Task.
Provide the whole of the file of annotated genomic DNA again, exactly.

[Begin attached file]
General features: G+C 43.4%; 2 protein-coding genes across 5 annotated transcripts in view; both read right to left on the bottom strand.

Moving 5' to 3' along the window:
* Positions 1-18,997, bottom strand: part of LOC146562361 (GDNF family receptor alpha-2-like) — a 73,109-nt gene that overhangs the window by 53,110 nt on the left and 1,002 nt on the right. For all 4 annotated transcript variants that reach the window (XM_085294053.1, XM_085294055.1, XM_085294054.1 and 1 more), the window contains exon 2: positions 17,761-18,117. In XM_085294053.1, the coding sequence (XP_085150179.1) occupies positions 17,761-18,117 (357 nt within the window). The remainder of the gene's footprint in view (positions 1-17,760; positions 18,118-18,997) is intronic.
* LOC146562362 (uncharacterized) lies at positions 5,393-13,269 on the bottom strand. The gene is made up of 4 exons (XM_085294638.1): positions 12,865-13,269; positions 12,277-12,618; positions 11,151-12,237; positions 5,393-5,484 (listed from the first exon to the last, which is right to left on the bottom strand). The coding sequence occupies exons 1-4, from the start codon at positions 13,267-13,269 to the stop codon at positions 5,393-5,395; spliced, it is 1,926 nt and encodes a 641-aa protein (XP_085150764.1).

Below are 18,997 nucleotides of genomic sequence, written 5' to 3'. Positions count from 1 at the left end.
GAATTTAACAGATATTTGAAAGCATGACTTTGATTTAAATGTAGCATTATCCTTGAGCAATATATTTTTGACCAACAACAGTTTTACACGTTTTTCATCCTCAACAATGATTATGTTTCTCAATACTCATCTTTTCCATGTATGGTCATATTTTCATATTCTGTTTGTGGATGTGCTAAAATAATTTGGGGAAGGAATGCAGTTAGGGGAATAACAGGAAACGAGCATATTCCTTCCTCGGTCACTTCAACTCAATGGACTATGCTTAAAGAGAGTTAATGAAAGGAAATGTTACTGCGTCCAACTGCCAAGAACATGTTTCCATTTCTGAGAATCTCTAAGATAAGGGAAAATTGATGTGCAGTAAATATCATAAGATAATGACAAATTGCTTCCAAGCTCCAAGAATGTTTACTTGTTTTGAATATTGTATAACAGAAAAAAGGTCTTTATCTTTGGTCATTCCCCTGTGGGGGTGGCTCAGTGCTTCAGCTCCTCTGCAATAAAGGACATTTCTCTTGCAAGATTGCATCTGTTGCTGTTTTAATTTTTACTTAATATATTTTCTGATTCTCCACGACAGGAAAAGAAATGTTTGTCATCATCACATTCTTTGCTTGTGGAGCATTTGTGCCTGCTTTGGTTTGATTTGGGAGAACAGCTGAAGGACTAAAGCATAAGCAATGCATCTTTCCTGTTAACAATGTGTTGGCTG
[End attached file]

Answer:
General features: G+C 43.4%; 2 protein-coding genes across 5 annotated transcripts in view; both read right to left on the bottom strand.

Moving 5' to 3' along the window:
* Positions 1-18,997, bottom strand: part of LOC146562361 (GDNF family receptor alpha-2-like) — a 73,109-nt gene that overhangs the window by 53,110 nt on the left and 1,002 nt on the right. For all 4 annotated transcript variants that reach the window (XM_085294053.1, XM_085294055.1, XM_085294054.1 and 1 more), the window contains exon 2: positions 17,761-18,117. In XM_085294053.1, the coding sequence (XP_085150179.1) occupies positions 17,761-18,117 (357 nt within the window). The remainder of the gene's footprint in view (positions 1-17,760; positions 18,118-18,997) is intronic.
* LOC146562362 (uncharacterized) lies at positions 5,393-13,269 on the bottom strand. The gene is made up of 4 exons (XM_085294638.1): positions 12,865-13,269; positions 12,277-12,618; positions 11,151-12,237; positions 5,393-5,484 (listed from the first exon to the last, which is right to left on the bottom strand). The coding sequence occupies exons 1-4, from the start codon at positions 13,267-13,269 to the stop codon at positions 5,393-5,395; spliced, it is 1,926 nt and encodes a 641-aa protein (XP_085150764.1).

Below are 18,997 nucleotides of genomic sequence, written 5' to 3'. Positions count from 1 at the left end.
GAATTTAACAGATATTTGAAAGCATGACTTTGATTTAAATGTAGCATTATCCTTGAGCAATATATTTTTGACCAACAACAGTTTTACACGTTTTTCATCCTCAACAATGATTATGTTTCTCAATACTCATCTTTTCCATGTATGGTCATATTTTCATATTCTGTTTGTGGATGTGCTAAAATAATTTGGGGAAGGAATGCAGTTAGGGGAATAACAGGAAACGAGCATATTCCTTCCTCGGTCACTTCAACTCAATGGACTATGCTTAAAGAGAGTTAATGAAAGGAAATGTTACTGCGTCCAACTGCCAAGAACATGTTTCCATTTCTGAGAATCTCTAAGATAAGGGAAAATTGATGTGCAGTAAATATCATAAGATAATGACAAATTGCTTCCAAGCTCCAAGAATGTTTACTTGTTTTGAATATTGTATAACAGAAAAAAGGTCTTTATCTTTGGTCATTCCCCTGTGGGGGTGGCTCAGTGCTTCAGCTCCTCTGCAATAAAGGACATTTCTCTTGCAAGATTGCATCTGTTGCTGTTTTAATTTTTACTTAATATATTTTCTGATTCTCCACGACAGGAAAAGAAATGTTTGTCATCATCACATTCTTTGCTTGTGGAGCATTTGTGCCTGCTTTGGTTTGATTTGGGAGAACAGCTGAAGGACTAAAGCATAAGCAATGCATCTTTCCTGTTAACAATGTGTTGGCTG